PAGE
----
The Art of Science Learning

The Art of Science Learning is a National Science Foundation-funded initiative that uses the arts to spark creativity in science education and the development of an innovative 21st Century STEM workforce.

The initiative is built on more than 15 years of work by Harvey Seifter and colleagues, exploring the impact of artistic skills, processes and experiences on learning and the innovation process.

 

http://www.artofsciencelearning.org/what-its-about/

 

Rocking Your Writing Program: Integration of Visual Art, Language Arts, & Science

Poldberg, M.M., Trainin, G. & Andrzejczak, N.

 

Journal for Learning Through the Arts, 9 (1)  2013

 

This paper explores the integration of art, literacy and science in a second grade classroom, showing how an integrative approach has a positive and lasting influence on student achievement in art, literacy, and science. Ways in which art, science, language arts, and cognition intersect are reviewed. Sample artifacts are presented along with their analysis to show how students learn in an integrated unit that incorporates visual art as a key component. While we recognize the importance of art as a unique domain, this research demonstrates how integration of visual art, literacy, and science content creates an effective curriculum benefiting all students.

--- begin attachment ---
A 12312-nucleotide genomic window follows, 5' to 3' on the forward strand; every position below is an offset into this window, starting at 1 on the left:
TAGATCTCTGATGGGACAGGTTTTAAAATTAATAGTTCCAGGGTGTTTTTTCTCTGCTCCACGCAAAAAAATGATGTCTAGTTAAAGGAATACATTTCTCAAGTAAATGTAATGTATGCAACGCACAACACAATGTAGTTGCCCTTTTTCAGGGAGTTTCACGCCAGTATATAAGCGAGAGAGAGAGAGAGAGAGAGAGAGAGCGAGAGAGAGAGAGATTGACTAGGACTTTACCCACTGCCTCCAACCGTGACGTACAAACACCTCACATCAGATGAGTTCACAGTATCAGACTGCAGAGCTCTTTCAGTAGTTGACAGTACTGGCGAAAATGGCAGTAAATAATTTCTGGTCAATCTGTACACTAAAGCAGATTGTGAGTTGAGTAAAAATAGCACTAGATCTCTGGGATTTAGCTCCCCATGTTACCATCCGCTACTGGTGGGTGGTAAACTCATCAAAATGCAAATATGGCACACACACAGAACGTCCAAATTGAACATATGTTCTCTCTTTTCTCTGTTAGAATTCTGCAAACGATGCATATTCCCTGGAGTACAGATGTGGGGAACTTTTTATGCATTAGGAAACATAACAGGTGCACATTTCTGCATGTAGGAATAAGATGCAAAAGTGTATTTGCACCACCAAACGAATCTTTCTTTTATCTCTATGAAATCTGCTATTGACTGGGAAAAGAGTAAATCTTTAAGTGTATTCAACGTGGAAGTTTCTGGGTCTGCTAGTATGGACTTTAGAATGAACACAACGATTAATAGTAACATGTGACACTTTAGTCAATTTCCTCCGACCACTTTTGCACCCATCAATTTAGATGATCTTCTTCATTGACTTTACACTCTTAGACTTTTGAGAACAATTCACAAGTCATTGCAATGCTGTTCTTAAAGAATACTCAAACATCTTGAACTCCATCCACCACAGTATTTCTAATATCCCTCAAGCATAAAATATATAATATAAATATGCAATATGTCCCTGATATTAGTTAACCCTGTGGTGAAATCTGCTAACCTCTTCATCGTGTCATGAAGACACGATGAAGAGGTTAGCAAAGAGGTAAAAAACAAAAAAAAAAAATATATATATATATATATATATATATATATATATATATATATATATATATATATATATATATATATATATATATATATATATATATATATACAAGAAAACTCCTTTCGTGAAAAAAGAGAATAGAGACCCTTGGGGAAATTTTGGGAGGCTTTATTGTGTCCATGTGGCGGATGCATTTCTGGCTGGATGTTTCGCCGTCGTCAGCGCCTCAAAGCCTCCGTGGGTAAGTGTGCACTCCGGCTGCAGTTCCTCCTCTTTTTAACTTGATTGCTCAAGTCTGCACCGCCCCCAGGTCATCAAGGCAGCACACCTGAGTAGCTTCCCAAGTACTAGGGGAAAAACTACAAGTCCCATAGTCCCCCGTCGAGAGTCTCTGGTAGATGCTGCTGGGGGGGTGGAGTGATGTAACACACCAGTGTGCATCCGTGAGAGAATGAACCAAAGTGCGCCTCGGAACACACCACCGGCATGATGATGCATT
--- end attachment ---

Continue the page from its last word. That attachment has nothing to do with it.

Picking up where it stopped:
https://eric.ed.gov/?id=EJ1018311

 

A Place for Art and Design Education in the STEM Conversation

 James W. Bequette & Marjorie Bullitt Bequette 

Art Education, 65 (2), 40-47,  Published online: 24 Nov 2015

The recent push for STEM education introduces (through the emphasis on engineering) a design process to science classrooms; some educators also pushed for the artistic or creative process becoming a part of STEM education. In certain cases, this might be an opportunity for greater prominence for art education, better art and STEM learning, and heightened student engagement; in others it might weaken each discipline and confuse the boundaries between different approaches. In what follows, we describe the possibilities and pitfalls of an approach that infuses both the creative process and design thinking into a new iteration of STEM education that adds arts (with a capital “A”) to the acronym to make STEAM.